Have a blissful day!

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Photo from one year ago today, May 7, 2016:

This was moving in the river next to our villa in Bali.  It must have been some kind of peculiar fish.  For more photos, please click here.

And then there were three…Winding down as the days pass…An unreal video a year ago…

 

The fog began to roll in as the day wanes.

Yesterday afternoon, the six of us, TJ’s family of four and Tom and I, piled into the minivan for the two-hour drive to Kona. I had yet to experience this long drive across the Big Island from ocean to ocean. Tom had been too preoccupied to take photos when driving to Kona to pick up the family on December 6th. But, he also enjoyed it yesterday.

From left to right; Sarah, TJ, me, Tom, (front) Vincent, Jayden, Nik, Tracy, and Tammy, a photo we took yesterday of our remaining family members. Tammy, Tracy, and Vincent remain in Pahoa for four more days.

The terrain rapidly changed from ocean induced lush greenery to almost desert-like sparseness and dry vegetation. Signs were posted warning of extreme” risk of fire.

Low lying clouds surround the mountains.

By the time we arrived in Kona, the sun was setting. I couldn’t get a good vantage point for a sunset photo when our imminent goal was to get to Costco before they closed at 6 pm. TJ and family’s flights were at 8:10 pm.

Many mountain ranges on the Big Island are higher than an elevation of 10,000 feet.

They were thrilled to stop at Costco for a quick bite to eat before flying back to Minnesota while I found my awaiting laptop and purchased some nuts. We wouldn’t be driving back to this Costco anytime soon.

With many power lines obstructing this scene we still were in awe of this border of trees in the distance.

And then they were gone. And we began the long trek back to Pahoa in the dark. The winding mountainous roads weren’t so pretty in the dark and fog. 

As barren as the scenery is, it offers its own reflective beauty.

At some point, high in the mountains, Tom noticed the outside temperature was only 43 degrees, the coldest temperature we’d experienced since winter of 2011/2012. Even when we were in Iceland in September, it never got below 48 degrees.

The road ahead of us was long and desolate.

Finally, we returned home to an empty house for the first time since December 6th with Tammy’s family of three next door until January 2nd, a mere four days away. Adventurers that they are, we’ll see them here and there, as they complete their remaining Big Island “must do’s” seeing us in between their exciting water-related challenges. We’ll cherish every last moment together.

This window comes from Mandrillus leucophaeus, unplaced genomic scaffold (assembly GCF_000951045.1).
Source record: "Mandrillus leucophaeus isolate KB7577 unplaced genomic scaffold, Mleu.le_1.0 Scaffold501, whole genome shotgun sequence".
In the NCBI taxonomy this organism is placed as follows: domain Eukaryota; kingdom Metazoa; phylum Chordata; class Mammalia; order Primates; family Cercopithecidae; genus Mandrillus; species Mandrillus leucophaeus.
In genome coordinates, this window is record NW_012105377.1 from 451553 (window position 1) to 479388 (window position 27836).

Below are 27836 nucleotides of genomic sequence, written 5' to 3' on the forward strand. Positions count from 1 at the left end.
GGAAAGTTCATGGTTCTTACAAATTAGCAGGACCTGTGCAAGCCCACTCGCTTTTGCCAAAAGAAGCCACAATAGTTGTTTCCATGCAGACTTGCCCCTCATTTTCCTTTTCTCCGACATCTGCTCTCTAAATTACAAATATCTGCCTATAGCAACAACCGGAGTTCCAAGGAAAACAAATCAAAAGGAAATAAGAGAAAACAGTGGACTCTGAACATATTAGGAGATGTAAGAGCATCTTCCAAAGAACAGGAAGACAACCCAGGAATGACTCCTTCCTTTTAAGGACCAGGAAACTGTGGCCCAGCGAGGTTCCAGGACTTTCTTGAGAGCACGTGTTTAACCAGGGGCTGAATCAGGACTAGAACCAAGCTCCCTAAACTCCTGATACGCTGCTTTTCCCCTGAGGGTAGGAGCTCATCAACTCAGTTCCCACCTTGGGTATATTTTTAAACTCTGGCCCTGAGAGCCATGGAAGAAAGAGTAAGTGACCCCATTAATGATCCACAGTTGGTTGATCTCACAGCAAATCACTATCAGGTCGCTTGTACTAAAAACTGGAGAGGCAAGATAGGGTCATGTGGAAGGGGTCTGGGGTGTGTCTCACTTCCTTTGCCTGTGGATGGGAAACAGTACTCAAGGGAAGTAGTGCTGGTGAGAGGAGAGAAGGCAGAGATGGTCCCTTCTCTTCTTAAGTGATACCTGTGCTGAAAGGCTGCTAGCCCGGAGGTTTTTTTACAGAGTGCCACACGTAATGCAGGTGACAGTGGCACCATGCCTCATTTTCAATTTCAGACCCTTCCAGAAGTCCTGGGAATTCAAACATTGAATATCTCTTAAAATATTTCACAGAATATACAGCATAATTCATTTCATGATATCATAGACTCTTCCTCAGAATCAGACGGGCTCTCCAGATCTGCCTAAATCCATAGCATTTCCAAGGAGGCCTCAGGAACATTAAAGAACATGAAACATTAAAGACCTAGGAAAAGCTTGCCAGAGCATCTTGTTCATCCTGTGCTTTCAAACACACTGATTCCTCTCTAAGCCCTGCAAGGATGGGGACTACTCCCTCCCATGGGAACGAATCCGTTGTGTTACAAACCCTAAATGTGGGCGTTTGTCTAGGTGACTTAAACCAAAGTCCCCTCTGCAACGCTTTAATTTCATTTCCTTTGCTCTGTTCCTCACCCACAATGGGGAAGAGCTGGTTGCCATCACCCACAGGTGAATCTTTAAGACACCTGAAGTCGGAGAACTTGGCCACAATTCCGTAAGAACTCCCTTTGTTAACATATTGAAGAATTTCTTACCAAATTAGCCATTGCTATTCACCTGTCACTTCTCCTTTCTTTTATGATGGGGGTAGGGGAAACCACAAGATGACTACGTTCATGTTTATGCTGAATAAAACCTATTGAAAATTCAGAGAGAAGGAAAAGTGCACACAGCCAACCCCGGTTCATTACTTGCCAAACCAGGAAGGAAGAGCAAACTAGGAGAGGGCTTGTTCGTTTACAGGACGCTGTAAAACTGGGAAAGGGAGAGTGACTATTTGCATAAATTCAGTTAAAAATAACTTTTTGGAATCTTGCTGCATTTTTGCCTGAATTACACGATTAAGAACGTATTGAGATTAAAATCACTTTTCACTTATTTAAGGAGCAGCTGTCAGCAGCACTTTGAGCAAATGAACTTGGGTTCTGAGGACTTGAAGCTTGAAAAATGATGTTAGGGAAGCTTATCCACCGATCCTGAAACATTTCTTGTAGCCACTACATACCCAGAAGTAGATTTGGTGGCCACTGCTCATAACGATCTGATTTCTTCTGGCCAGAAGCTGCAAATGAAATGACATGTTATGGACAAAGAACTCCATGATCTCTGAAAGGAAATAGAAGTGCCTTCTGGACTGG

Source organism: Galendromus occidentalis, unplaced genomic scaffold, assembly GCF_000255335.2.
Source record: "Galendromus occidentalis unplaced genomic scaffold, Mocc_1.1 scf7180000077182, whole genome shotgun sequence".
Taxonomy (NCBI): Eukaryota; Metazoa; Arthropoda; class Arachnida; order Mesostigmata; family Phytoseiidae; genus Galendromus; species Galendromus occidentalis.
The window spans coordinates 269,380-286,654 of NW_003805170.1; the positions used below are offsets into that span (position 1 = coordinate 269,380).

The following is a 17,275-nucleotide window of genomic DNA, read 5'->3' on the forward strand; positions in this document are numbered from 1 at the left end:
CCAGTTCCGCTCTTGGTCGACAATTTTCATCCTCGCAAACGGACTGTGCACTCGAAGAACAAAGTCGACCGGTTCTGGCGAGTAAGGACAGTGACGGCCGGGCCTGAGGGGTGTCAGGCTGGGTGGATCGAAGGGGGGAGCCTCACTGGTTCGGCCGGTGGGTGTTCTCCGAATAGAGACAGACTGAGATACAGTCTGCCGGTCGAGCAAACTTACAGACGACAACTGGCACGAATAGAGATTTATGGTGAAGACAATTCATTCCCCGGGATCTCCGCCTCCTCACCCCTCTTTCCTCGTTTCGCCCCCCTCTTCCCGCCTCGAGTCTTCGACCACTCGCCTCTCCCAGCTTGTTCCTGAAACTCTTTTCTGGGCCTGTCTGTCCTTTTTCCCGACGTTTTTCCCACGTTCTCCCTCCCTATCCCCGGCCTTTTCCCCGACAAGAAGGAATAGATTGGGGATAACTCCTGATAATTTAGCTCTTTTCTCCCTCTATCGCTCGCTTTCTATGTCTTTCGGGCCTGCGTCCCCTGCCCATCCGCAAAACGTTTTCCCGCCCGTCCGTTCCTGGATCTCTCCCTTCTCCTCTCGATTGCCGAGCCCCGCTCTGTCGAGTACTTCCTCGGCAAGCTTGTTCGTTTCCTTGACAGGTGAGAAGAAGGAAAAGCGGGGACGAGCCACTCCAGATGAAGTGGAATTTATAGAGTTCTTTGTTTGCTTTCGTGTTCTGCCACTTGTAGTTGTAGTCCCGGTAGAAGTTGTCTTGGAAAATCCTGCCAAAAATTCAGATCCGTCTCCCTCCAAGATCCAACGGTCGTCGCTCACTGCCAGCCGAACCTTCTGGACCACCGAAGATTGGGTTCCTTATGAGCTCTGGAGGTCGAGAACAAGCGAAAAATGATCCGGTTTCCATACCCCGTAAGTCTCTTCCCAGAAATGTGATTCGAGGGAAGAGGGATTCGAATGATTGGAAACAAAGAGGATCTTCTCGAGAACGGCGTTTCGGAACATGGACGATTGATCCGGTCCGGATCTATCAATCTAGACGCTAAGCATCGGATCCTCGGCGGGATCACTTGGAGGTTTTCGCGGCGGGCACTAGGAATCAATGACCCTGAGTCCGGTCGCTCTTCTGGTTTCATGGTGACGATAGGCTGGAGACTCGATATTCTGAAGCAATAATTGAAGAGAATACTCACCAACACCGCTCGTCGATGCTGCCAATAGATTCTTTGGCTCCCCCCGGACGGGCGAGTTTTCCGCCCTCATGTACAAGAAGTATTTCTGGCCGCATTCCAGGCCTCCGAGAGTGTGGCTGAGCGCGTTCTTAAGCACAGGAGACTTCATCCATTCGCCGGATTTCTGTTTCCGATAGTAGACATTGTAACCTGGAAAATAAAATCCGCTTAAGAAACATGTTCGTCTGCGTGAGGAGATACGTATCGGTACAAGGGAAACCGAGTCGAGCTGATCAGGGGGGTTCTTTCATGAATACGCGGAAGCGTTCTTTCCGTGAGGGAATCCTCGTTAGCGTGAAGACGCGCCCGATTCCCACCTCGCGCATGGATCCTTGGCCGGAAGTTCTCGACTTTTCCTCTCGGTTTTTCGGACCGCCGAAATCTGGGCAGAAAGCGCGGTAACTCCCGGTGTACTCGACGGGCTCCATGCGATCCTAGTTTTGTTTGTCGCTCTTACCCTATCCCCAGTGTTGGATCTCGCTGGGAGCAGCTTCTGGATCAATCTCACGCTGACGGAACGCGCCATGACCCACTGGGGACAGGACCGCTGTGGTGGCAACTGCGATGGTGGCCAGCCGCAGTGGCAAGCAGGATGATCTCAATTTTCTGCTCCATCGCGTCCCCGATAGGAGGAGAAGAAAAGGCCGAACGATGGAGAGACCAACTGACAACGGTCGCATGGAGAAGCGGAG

As we drove by this dry vegetation at 60 mph, it was evident as to why there were fire warnings.

 

We find beauty in the simplicity of barren land.

Today, my dear sister is having big surgery in LA. I’ll stay close at hand to take calls from her partner with updates on her progress. I can only pray for a good outcome and recovery as she works her way through a difficult time.  Although far away, I am at her side, as we always have been for one another. The same case applies to my older sister in Nevada who also suffers from ill-health.  (It’s in the genes).

The terrain was mostly lava rock interspersed with vegetation that eventually makes its way through the dense lava.

 

It was sunny but late in the afternoon as we shot the wilderness in the center of the Big Island.

While hanging out a home today, I’ll begin the process of setting up the new laptop. It’s been quite the task, typing on a $10 external keyboard these past few weeks. What a relief, a year later to have a laptop that works well for me as opposed to the keyboard problematic version I’d purchased in South Africa last February with some unfamiliar international aspects. 

Have a meaningful Monday. Back at you soon.

Photo from one year ago today, December 29, 2013:

It was one year ago on this date that we posted this video of tree frog mating in the tree over our pool in Marloth Pak. For the details of that story, please click here.